Surfing's master mover, Dewey Weber, dies at 53

January 08, 1993|By Los Angeles Daily News

LOS ANGELES -- Among generations of Southern California surfers, Dewey Weber has long been considered a legend, "a neon sign of surfing" whose longboard designs and surfing antics were synonymous with the sport.

Mr. Weber, who lived his life searching for the perfect wave, was found dead Wednesday night in his suburban Hermosa Beach surfboard shop. He died of liver problems at age 53, police said.

"He was one of my first heroes," says Lance Carson, a friend of Mr. Weber's and a surfer featured in the 1966 Bruce Brown surfing film, "The Endless Summer."

"I used to watch him when I was 12 and he was 16 -- and he was tearing apart Malibu. He had a red board, red trunks and shiny blond hair," Mr. Carson says.

Mr. Weber, who appeared in such surfing films as "Slippery When Wet" and "Cat on a Hot Foam Board," was known for his wild, athletic maneuvers that pushed longboard surfing to new heights.

"He had all the trick moves, the balance, the hot dog moves -- the hang 10, the radical cutbacks, the sharp-carving bottom rTC turns and the head dips," says Mr. Carson. "He was a neon sign of surfing."

Recently, Mr. Weber had been ill with what his doctor reported was a failing liver, says Hermosa Beach police Cmdr. Mark Lavin.

In recent years, Mr. Weber ran a surf shop in Hermosa Beach, promoted longboard competitions locally and remained active in the surfing industry.

But Mr. Weber also suffered setbacks because of a drinking problem, a divorce and the death of his father, his friends say.

"He had these personal things that were like his millstone around his neck," Mr. Carson says. "It is a sad story, but he will be remembered for all the good things he did for surfing."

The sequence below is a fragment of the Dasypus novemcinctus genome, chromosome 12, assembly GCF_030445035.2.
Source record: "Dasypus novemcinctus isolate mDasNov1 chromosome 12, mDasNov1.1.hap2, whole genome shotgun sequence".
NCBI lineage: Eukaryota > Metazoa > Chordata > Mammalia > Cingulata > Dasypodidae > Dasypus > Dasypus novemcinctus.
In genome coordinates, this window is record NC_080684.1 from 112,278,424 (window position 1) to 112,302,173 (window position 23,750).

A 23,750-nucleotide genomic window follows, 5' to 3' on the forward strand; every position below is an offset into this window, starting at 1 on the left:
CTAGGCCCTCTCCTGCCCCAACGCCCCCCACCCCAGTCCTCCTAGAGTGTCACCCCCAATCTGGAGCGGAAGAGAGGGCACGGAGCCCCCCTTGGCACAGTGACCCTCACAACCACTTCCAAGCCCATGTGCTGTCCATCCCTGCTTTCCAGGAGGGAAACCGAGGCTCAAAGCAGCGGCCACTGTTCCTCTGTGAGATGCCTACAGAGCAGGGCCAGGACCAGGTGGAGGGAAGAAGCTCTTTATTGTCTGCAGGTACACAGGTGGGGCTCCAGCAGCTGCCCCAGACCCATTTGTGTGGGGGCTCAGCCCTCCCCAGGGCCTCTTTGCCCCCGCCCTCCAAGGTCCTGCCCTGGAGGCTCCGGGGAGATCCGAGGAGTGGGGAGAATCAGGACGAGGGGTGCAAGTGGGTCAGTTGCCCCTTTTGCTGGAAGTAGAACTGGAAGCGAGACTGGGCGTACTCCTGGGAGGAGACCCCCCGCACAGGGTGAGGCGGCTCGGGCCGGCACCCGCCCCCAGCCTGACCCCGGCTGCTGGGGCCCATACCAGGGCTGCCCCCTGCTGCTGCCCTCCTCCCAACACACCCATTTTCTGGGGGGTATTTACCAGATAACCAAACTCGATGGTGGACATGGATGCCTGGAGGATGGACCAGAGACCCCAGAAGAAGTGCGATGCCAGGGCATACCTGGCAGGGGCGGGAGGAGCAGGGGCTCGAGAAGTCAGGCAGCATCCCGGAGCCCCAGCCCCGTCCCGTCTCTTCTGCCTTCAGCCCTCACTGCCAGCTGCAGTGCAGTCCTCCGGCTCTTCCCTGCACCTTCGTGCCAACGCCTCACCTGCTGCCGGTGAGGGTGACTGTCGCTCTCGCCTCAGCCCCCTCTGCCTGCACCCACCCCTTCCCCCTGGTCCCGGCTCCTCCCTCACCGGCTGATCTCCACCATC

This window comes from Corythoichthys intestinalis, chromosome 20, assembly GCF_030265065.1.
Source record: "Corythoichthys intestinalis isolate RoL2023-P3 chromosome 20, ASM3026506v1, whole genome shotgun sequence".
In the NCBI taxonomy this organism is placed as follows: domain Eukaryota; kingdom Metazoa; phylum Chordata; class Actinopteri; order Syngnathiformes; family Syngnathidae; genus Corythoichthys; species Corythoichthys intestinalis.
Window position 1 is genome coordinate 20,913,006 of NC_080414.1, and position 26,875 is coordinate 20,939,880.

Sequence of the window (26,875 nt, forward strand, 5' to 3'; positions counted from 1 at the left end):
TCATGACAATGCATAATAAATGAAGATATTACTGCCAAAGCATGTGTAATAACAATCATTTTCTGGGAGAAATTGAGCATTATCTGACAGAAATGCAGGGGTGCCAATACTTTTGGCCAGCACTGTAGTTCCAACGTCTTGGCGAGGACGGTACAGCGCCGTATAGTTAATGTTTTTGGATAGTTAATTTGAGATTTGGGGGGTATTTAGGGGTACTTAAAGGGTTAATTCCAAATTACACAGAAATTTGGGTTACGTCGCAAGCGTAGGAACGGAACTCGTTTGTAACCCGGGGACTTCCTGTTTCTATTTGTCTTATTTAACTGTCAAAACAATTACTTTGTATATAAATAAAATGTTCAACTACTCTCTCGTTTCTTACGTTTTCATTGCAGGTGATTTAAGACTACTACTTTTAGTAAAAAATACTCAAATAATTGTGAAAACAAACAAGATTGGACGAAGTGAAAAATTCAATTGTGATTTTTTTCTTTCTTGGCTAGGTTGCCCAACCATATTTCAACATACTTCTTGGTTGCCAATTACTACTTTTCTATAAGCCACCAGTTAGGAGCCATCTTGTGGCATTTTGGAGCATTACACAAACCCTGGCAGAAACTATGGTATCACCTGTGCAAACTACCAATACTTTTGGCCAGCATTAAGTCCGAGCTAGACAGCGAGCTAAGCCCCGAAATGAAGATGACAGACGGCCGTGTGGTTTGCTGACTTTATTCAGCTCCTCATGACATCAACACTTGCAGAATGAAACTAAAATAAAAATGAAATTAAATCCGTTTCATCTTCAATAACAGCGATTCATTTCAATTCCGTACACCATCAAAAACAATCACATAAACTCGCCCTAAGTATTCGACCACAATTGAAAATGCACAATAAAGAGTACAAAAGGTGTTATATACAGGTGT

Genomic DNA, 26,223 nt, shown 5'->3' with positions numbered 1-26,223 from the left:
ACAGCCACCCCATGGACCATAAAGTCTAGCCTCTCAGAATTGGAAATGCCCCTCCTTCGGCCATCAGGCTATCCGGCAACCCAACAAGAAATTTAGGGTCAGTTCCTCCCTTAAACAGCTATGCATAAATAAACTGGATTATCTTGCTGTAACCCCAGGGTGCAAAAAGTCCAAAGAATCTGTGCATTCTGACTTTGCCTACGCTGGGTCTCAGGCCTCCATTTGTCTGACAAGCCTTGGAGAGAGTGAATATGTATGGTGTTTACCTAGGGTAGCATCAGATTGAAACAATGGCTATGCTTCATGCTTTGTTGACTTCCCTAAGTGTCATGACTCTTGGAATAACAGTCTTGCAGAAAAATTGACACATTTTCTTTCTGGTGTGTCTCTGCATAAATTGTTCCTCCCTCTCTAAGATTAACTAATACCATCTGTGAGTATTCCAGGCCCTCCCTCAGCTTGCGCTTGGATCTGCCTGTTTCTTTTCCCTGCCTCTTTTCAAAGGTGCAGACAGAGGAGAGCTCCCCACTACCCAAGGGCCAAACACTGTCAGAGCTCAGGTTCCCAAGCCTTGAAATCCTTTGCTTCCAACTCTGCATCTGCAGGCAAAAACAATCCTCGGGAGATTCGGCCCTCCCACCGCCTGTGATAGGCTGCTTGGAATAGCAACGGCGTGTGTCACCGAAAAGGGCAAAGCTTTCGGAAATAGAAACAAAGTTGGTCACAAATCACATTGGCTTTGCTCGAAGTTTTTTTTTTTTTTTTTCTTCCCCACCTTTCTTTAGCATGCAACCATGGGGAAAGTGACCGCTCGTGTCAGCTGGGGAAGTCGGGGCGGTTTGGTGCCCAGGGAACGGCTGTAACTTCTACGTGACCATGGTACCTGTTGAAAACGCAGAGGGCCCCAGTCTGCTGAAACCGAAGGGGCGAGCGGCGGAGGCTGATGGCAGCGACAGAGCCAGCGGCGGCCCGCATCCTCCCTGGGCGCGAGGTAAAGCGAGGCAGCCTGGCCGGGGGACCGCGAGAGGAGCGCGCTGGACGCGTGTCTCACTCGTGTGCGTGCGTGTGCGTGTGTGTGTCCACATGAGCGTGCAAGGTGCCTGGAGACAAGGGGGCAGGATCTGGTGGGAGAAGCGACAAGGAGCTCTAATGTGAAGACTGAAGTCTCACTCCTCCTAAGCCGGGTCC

During the 1950s and 1960s, Mr. Weber was among the first to live the surfing, beach lifestyle that gave the sport, Malibu and Southern California's beaches their worldwide mystique and appeal.

"He was part of the group of people who turned their backs on society in the hedonistic pursuit of the perfect wave -- and Malibu was their meeting point," says Dave Gilovich, editorial director for Surfing Magazine in San Clemente, Calif.

Mr. Weber's frenetic surfing style earned him a spot in the Surfing Hall of Fame -- and his diminutive size led to Mr. Weber's nickname "The Little Man on Wheels," Mr. Gilovich says.

Mr. Weber also left an indelible mark on the surfing world with groundbreaking longboard designs that he shaped from plastic foam instead of wood.

"He was one of the first ones using foam," says surfer Jefferson "Zuma Jay" Wagner, 40, of Malibu. "Before that, everything was wood."

Mr. Wagner recalls that when he was a teen-ager his "Weber Performer" was the envy of Malibu.

Bob Meistrell, a friend, recalls "shooting the pier" with Mr. Weber at suburban Manhattan Beach.

Even surfers in their teens and 20s speak of Mr. Weber with awe -- and mourn his passing.

"He was like a guru, you know. He was like the first surfer ever," says Matt Weiss, 23, of Malibu. "He had a mystique about him. Everyone looked up to him."

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